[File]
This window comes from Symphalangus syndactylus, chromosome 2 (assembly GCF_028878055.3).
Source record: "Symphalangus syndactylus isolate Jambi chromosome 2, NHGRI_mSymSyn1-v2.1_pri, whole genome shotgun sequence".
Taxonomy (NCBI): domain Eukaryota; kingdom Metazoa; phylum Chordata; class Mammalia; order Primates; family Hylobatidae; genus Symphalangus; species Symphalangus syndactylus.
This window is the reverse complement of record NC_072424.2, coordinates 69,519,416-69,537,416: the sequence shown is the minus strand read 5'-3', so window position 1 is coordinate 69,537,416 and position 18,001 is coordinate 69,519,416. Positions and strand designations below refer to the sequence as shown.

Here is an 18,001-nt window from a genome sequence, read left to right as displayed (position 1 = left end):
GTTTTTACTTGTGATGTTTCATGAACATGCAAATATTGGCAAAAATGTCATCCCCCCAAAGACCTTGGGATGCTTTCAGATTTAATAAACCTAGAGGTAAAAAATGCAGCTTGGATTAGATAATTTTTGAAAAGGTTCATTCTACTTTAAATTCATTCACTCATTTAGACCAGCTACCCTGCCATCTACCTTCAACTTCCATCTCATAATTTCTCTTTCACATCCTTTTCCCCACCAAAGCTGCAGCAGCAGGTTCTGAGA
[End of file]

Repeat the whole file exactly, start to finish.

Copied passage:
This window comes from Symphalangus syndactylus, chromosome 2 (assembly GCF_028878055.3).
Source record: "Symphalangus syndactylus isolate Jambi chromosome 2, NHGRI_mSymSyn1-v2.1_pri, whole genome shotgun sequence".
Taxonomy (NCBI): domain Eukaryota; kingdom Metazoa; phylum Chordata; class Mammalia; order Primates; family Hylobatidae; genus Symphalangus; species Symphalangus syndactylus.
This window is the reverse complement of record NC_072424.2, coordinates 69,519,416-69,537,416: the sequence shown is the minus strand read 5'-3', so window position 1 is coordinate 69,537,416 and position 18,001 is coordinate 69,519,416. Positions and strand designations below refer to the sequence as shown.

Here is an 18,001-nt window from a genome sequence, read left to right as displayed (position 1 = left end):
GTTTTTACTTGTGATGTTTCATGAACATGCAAATATTGGCAAAAATGTCATCCCCCCAAAGACCTTGGGATGCTTTCAGATTTAATAAACCTAGAGGTAAAAAATGCAGCTTGGATTAGATAATTTTTGAAAAGGTTCATTCTACTTTAAATTCATTCACTCATTTAGACCAGCTACCCTGCCATCTACCTTCAACTTCCATCTCATAATTTCTCTTTCACATCCTTTTCCCCACCAAAGCTGCAGCAGCAGGTTCTGAGA